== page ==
Reliability has come out on top as the most important factor when making data storage purchasing decisions, according to a new study from Western Digital Corporation.
The survey of CIOs and IT decision makers reveals reliability trumps costs, as organisations leverage data to drive growth, profitability and shareholder value
According to the survey, reliability of data storage systems outranks cost as the most important strategic consideration for 2016, indicating how price sensitivity has given way to the importance of protecting and gleaning insight from data.
The survey shows 85% of the respondents recognise the positive impact data can have on their bottom line, but are playing catch-up as 55% admit they are not yet storing all the data necessary for long-term business success.
To address this, 74% of the IT decision makers are growing cold storage and archiving capacity, while 81% are investing in data analytics to prioritise infrastructure investments and mine internal data assets.
The survey also shows that cloud infrastructure budget and build-out initiatives have increased in order to better store and access the growing trove of data.
"The findings of our survey underscore the increasing value of data, where dependable access through reliable storage systems and devices is more critical than ever before," says Dave Tang, senior vice president at Western Digital Corporation.
"As data-driven organisations strive to extract more value from their operational and historical data, advanced architectures like Active Archiving enable data to be accessed easily and cost-effectively to transform data into a competitive advantage,” Tang says.
“With a reputation for quality and reliability, our storage solutions and devices will play a critical role in the infrastructure build out in 2016 and beyond."
Value of Data Drives Demand for Archiving
The survey shows that data is growing rapidly – most notably in the energy, telecom and media and entertainment sectors – with IT leaders in each industry citing the wealth of machine data, analytics tools and a new appreciation for how archived historical data can help generate insights previously thought too complex to be of use.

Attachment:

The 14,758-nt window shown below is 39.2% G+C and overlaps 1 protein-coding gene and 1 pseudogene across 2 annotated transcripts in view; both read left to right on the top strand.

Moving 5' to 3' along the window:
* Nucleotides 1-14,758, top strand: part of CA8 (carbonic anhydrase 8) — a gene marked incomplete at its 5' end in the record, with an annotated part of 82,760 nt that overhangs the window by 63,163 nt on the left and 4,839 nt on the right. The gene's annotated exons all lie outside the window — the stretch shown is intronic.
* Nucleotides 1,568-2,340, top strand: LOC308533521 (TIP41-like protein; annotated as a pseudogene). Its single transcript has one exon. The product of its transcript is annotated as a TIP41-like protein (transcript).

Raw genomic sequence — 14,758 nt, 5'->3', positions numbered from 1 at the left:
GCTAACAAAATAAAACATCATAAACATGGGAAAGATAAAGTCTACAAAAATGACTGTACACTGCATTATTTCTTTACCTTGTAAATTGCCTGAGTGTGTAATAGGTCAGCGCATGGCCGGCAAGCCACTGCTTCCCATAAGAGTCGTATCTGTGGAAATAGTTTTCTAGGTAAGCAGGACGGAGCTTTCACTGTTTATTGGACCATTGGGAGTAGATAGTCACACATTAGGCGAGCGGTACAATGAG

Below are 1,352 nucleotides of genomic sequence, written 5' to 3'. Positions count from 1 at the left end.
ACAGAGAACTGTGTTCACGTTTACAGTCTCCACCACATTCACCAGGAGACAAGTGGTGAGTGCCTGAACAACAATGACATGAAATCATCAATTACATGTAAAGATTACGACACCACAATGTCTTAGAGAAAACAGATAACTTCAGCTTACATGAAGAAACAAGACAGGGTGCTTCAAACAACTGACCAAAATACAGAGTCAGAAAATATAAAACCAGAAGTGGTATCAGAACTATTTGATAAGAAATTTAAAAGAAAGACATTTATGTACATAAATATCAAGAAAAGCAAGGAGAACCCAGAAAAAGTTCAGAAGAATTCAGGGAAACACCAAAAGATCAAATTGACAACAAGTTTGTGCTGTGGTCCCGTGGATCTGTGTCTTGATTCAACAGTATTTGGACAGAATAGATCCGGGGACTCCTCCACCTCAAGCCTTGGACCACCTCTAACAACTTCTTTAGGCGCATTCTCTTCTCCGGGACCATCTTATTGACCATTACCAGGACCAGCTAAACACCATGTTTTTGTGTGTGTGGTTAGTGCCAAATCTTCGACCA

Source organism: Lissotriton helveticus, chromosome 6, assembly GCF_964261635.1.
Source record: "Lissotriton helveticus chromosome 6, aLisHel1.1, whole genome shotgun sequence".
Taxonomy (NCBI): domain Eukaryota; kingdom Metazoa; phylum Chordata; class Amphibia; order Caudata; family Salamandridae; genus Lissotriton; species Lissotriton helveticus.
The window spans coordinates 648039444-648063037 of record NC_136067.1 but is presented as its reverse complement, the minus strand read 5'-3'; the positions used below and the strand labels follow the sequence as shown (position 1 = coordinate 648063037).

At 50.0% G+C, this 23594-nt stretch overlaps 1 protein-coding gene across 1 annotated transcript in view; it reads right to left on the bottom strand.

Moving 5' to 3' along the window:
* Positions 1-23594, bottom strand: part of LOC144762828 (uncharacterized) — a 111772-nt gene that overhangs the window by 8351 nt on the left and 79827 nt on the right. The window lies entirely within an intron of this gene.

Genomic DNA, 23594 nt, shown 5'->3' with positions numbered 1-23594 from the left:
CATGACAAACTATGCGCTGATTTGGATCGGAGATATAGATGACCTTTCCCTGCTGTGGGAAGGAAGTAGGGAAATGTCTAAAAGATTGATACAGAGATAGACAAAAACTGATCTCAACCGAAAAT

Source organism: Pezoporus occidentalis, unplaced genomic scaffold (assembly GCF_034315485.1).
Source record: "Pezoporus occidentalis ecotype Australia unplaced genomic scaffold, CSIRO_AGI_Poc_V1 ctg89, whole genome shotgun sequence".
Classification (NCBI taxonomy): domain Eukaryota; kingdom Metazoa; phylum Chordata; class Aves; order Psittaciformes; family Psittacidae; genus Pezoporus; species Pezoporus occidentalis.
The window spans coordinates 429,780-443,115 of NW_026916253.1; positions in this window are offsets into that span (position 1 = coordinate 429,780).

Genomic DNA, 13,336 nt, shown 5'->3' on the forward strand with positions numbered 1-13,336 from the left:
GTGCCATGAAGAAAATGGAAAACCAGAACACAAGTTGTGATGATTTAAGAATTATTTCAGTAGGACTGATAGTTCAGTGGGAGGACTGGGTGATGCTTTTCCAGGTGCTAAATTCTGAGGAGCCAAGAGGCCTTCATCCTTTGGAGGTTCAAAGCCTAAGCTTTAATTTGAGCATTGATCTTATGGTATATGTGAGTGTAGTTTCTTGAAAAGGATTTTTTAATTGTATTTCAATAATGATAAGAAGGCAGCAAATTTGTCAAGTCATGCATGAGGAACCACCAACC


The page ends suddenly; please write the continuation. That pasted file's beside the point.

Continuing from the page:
When given a choice among five criteria, 39% of IT decision makers cite reliability as the most important factor in purchasing data storage compared to only 25% that cite cost.
The survey shows 89% of IT decision makers surveyed (up slightly from last year) believe that all data has value if [their] organisation can store and access it optimally; 85% agree that their business understands the value of data on their bottom line.
However, there is still a disconnect as 55% of those surveyed admit they are not storing all the data necessary for their long-term business needs, and 60% of IT decision makers also identified the ability to access data easily/rapidly or the ability to process data as a top IT challenge, keeping them from realising the value of the data.
A vast majority of respondents (83%) agree the Internet of Things, big data and mobility are driving a need to change their data centers. Those surveyed also recognise that access to cold data is critical.
Their plans for infrastructure investments demonstrate that traditional ‘store it and forget it’ data archiving/cold storage solutions like tape are no longer sufficient for extracting the value of data, as more than half are not storing all the data they need to process and analyse.
The pain point of faster access to old data has increased significantly in importance from 69% in 2014 to 74% in 2015 among all respondents.
Cloud Drives IT Spending
The IT decision makers surveyed identified cloud as both the leading growth area in terms of budget, as well as the initiative that is being most closely watched by decision makers now.
The survey also found:
While budgets are growing, they are not growing enough. 34% of respondents cite budget as the largest hurdle keeping them from achieving the full potential of their data center. Budget challenges are the greatest in Japan (54%) and the UK (42%).
The survey also shows meaningful differences in response patterns related to the Internet of Things, mobility and big data, across countries and verticals: